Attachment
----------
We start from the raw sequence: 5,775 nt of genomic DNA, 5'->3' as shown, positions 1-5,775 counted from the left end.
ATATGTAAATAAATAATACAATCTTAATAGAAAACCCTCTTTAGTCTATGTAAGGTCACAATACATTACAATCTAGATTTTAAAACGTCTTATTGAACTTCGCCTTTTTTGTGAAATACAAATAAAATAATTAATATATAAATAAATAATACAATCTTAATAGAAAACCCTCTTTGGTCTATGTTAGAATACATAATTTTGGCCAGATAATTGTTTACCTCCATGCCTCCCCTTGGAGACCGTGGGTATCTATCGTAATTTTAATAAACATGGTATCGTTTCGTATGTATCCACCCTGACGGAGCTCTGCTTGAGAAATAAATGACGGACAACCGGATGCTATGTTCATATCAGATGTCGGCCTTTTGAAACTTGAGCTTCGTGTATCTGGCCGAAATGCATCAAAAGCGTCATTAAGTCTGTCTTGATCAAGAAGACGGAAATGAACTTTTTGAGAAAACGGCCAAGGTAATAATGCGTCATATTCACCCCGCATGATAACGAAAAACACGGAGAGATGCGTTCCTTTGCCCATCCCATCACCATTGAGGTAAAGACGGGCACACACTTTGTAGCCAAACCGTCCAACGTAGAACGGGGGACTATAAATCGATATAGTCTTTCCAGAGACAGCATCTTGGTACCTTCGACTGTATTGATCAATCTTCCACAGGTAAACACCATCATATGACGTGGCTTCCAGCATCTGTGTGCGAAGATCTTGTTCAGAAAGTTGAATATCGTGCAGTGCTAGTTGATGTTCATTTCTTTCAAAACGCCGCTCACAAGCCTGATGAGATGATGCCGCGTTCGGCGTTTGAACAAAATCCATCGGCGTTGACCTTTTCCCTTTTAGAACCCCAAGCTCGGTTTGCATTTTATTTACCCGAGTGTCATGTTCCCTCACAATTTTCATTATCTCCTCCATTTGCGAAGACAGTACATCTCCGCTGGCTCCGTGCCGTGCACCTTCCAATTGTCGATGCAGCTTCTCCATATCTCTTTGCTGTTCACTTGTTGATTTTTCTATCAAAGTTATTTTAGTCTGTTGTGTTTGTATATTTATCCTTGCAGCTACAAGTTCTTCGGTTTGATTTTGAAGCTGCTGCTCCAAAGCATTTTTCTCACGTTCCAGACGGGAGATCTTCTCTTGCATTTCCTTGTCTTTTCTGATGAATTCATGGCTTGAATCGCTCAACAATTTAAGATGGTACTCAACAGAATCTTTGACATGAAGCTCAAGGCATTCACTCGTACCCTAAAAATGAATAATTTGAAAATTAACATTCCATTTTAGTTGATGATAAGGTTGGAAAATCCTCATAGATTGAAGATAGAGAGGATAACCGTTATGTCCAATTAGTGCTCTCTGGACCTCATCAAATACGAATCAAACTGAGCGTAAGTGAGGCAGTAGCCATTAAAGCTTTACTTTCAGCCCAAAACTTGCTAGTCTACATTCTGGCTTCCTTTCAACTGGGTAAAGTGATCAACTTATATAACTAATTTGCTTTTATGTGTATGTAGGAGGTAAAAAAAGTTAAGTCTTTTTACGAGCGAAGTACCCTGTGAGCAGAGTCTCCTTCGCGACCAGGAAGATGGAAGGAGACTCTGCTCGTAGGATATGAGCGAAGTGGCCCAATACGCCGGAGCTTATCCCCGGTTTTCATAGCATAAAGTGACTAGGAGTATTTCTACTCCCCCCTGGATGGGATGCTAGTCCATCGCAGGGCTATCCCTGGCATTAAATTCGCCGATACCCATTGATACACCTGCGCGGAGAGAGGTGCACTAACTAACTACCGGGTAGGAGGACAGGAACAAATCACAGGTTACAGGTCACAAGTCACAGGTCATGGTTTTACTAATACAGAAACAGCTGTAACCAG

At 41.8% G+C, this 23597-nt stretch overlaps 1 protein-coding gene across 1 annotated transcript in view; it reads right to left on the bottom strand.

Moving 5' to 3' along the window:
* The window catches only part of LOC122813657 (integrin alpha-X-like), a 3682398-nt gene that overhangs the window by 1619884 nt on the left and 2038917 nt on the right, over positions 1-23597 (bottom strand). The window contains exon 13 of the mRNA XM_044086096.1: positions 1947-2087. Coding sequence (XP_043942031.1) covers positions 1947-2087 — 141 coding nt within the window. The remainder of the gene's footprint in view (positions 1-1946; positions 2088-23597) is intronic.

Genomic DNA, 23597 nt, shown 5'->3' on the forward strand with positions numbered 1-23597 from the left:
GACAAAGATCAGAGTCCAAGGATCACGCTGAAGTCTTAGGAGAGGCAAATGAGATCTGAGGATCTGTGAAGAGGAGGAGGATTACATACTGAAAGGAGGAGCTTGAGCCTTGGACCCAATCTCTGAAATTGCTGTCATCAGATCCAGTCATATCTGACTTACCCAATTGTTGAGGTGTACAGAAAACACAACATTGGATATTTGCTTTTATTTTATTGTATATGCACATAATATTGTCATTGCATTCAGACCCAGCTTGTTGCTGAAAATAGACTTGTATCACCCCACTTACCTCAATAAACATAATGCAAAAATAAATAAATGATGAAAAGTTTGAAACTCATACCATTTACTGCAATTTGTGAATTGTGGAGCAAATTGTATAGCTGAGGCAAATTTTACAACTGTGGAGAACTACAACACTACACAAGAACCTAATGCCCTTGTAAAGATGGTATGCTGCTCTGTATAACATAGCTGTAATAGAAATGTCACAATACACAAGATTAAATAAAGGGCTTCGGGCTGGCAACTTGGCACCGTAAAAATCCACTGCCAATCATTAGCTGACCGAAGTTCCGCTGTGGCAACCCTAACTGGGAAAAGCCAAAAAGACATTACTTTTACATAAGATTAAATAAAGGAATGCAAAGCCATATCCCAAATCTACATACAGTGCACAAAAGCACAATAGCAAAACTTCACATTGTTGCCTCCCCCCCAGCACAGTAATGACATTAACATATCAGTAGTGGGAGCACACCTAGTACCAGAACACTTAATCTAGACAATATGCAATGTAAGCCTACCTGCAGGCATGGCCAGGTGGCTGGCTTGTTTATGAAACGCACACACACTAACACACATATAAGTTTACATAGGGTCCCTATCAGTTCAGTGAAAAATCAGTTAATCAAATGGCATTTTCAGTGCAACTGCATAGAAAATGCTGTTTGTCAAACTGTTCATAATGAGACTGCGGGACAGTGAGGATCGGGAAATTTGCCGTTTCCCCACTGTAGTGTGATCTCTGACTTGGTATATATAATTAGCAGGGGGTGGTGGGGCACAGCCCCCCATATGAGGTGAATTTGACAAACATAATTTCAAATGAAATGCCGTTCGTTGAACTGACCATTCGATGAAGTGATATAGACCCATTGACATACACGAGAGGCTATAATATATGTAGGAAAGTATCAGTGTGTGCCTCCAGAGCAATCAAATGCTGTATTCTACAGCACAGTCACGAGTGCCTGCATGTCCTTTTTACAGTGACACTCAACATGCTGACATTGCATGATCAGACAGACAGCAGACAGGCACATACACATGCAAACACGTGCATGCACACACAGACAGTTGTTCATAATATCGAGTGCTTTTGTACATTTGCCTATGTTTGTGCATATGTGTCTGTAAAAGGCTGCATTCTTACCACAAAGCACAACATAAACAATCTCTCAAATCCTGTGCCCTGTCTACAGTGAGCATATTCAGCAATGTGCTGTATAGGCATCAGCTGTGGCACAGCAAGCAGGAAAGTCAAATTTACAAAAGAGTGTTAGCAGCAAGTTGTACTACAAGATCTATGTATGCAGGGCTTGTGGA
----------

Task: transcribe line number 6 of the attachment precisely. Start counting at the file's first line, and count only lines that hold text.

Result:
Genomic DNA, 23597 nt, shown 5'->3' on the forward strand with positions numbered 1-23597 from the left: